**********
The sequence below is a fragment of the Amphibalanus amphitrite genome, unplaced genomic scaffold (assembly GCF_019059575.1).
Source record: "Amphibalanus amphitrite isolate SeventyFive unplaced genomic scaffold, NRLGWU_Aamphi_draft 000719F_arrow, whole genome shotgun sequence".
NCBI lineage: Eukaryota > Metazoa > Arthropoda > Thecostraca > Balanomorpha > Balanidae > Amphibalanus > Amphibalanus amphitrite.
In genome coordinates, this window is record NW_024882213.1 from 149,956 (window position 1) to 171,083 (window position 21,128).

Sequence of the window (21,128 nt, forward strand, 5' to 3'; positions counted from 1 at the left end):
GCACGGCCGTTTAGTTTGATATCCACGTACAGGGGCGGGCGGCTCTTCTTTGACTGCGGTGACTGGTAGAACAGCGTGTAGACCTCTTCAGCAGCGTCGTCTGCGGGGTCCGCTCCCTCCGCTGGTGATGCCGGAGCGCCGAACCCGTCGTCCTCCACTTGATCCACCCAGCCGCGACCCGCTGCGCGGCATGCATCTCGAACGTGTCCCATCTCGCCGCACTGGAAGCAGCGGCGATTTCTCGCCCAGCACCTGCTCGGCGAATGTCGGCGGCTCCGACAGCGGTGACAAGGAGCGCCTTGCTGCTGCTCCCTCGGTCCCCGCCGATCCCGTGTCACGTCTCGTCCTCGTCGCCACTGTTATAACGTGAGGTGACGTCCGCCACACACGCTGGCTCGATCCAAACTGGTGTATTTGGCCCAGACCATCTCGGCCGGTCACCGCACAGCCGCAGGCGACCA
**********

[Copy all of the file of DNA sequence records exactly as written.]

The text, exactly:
The sequence below is a fragment of the Amphibalanus amphitrite genome, unplaced genomic scaffold (assembly GCF_019059575.1).
Source record: "Amphibalanus amphitrite isolate SeventyFive unplaced genomic scaffold, NRLGWU_Aamphi_draft 000719F_arrow, whole genome shotgun sequence".
NCBI lineage: Eukaryota > Metazoa > Arthropoda > Thecostraca > Balanomorpha > Balanidae > Amphibalanus > Amphibalanus amphitrite.
In genome coordinates, this window is record NW_024882213.1 from 149,956 (window position 1) to 171,083 (window position 21,128).

Sequence of the window (21,128 nt, forward strand, 5' to 3'; positions counted from 1 at the left end):
GCACGGCCGTTTAGTTTGATATCCACGTACAGGGGCGGGCGGCTCTTCTTTGACTGCGGTGACTGGTAGAACAGCGTGTAGACCTCTTCAGCAGCGTCGTCTGCGGGGTCCGCTCCCTCCGCTGGTGATGCCGGAGCGCCGAACCCGTCGTCCTCCACTTGATCCACCCAGCCGCGACCCGCTGCGCGGCATGCATCTCGAACGTGTCCCATCTCGCCGCACTGGAAGCAGCGGCGATTTCTCGCCCAGCACCTGCTCGGCGAATGTCGGCGGCTCCGACAGCGGTGACAAGGAGCGCCTTGCTGCTGCTCCCTCGGTCCCCGCCGATCCCGTGTCACGTCTCGTCCTCGTCGCCACTGTTATAACGTGAGGTGACGTCCGCCACACACGCTGGCTCGATCCAAACTGGTGTATTTGGCCCAGACCATCTCGGCCGGTCACCGCACAGCCGCAGGCGACCA